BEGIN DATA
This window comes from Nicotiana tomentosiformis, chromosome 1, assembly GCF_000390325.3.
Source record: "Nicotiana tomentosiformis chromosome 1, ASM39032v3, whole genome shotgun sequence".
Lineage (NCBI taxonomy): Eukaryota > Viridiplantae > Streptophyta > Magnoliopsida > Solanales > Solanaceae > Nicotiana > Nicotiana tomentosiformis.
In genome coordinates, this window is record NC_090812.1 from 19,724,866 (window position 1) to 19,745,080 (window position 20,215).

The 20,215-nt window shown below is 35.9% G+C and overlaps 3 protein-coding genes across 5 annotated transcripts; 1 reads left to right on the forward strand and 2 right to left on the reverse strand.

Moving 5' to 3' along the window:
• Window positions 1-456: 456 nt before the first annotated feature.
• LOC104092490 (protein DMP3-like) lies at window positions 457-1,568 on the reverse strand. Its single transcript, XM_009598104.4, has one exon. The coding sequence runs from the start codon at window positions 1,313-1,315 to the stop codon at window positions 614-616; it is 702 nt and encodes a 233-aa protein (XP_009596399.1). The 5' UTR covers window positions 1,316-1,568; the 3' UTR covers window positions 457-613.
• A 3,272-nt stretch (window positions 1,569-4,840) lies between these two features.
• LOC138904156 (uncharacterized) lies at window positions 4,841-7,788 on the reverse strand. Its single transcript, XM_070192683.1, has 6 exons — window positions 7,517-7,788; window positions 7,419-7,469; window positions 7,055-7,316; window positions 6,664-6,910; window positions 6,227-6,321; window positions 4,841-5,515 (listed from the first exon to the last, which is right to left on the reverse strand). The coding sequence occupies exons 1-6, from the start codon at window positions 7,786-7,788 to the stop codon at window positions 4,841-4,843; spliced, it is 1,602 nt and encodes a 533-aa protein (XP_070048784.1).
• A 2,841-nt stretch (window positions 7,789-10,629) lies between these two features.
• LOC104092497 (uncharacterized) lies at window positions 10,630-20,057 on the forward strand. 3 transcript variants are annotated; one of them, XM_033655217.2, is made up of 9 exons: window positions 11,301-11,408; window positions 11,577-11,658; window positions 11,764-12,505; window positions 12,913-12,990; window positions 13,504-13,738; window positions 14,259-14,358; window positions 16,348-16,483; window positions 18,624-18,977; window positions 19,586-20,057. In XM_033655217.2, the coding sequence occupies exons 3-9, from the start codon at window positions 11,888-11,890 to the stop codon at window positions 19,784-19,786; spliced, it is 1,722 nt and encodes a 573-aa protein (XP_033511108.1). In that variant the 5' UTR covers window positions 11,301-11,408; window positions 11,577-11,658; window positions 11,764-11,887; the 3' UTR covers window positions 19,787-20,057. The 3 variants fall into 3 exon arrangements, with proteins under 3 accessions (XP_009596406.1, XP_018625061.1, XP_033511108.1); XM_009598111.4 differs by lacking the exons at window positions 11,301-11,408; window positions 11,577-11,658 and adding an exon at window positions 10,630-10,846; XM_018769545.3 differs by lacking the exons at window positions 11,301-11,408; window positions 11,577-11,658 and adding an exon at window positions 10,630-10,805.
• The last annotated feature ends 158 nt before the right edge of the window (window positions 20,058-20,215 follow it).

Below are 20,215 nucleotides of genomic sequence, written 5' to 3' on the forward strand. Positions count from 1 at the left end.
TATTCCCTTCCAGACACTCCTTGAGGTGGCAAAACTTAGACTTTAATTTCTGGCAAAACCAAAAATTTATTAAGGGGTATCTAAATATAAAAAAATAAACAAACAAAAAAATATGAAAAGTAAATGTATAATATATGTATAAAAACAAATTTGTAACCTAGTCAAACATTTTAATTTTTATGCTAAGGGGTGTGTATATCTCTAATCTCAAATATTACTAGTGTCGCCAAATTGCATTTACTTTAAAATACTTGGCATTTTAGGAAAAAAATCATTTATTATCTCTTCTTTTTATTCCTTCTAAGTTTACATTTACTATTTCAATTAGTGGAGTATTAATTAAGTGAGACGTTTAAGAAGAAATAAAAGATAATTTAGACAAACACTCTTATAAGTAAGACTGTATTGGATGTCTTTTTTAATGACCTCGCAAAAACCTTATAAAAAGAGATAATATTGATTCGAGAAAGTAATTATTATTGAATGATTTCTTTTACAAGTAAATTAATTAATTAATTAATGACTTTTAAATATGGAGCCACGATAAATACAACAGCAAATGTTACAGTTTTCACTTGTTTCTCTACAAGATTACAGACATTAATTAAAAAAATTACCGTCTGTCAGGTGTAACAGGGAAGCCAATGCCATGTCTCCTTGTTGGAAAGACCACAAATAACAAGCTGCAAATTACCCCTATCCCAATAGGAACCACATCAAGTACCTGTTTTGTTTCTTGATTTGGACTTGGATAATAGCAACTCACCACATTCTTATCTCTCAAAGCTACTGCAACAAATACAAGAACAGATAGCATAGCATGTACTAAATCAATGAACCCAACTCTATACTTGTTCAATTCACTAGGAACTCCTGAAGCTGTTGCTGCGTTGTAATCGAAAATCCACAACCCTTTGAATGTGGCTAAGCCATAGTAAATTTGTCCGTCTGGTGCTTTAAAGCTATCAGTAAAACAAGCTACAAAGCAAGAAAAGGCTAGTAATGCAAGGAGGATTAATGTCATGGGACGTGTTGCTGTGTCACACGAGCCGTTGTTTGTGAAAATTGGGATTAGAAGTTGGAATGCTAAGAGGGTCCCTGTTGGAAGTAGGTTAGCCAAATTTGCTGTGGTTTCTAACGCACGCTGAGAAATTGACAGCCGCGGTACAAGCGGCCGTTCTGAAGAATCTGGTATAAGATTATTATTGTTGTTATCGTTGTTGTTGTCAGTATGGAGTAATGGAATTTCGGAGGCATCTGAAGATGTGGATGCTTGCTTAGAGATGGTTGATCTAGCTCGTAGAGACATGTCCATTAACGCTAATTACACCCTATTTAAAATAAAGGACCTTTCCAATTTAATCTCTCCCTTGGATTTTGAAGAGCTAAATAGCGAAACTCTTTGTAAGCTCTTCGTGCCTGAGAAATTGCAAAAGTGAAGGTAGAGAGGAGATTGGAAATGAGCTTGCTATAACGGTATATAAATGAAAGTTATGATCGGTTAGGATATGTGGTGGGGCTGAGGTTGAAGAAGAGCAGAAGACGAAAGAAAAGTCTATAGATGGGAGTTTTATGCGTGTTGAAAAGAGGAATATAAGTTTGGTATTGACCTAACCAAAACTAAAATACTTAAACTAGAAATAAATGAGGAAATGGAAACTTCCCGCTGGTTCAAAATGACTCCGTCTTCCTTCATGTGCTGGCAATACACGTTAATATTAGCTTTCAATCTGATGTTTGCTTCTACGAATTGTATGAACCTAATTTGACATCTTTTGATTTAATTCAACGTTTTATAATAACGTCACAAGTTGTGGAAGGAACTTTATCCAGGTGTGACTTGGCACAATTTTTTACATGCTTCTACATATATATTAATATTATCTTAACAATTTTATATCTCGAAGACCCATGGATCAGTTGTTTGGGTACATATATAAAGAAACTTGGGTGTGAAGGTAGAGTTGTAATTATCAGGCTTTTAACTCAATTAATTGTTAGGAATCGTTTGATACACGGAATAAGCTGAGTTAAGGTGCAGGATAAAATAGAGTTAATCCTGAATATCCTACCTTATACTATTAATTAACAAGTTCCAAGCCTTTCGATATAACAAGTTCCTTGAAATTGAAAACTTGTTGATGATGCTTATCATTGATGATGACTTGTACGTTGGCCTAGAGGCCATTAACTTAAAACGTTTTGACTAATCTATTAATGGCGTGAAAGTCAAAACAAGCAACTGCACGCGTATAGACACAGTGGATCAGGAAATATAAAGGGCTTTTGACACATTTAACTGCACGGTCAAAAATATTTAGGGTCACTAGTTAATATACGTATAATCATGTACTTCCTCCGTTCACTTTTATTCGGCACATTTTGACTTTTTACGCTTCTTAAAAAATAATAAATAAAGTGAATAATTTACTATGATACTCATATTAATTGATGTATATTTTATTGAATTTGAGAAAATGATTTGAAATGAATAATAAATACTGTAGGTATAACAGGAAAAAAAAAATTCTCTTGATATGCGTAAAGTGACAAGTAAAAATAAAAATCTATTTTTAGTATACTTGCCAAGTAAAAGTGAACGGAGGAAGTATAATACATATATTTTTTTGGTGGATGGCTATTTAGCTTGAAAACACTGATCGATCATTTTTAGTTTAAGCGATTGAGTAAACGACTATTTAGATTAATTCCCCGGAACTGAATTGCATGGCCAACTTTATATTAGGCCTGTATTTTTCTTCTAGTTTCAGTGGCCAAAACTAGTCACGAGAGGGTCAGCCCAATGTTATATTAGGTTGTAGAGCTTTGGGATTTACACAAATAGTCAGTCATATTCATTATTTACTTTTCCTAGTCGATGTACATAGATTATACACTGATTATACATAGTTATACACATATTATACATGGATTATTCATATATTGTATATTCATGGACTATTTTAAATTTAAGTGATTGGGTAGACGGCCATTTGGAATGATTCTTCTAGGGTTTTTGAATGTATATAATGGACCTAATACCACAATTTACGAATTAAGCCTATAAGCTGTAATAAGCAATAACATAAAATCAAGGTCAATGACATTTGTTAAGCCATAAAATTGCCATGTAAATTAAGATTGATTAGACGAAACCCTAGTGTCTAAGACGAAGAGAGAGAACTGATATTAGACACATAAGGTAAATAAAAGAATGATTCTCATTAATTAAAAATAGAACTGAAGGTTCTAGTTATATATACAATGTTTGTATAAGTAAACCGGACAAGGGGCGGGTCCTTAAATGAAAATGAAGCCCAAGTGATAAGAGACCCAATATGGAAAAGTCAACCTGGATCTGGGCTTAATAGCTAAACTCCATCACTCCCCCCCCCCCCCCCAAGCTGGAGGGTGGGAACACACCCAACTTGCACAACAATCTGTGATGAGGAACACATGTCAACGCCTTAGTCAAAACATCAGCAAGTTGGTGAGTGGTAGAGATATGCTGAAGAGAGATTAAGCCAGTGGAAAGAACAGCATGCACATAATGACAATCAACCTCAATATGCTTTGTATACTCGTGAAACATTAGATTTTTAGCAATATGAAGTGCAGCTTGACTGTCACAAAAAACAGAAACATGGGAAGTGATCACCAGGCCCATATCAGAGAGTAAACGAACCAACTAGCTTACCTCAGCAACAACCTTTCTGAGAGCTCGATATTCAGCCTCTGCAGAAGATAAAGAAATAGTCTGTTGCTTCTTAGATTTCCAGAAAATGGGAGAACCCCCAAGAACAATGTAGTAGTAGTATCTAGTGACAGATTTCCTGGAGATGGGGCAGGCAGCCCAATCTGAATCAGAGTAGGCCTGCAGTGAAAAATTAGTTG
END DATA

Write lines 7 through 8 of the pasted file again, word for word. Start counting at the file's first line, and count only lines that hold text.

• Window positions 1-456: 456 nt before the first annotated feature.
• LOC104092490 (protein DMP3-like) lies at window positions 457-1,568 on the reverse strand. Its single transcript, XM_009598104.4, has one exon. The coding sequence runs from the start codon at window positions 1,313-1,315 to the stop codon at window positions 614-616; it is 702 nt and encodes a 233-aa protein (XP_009596399.1). The 5' UTR covers window positions 1,316-1,568; the 3' UTR covers window positions 457-613.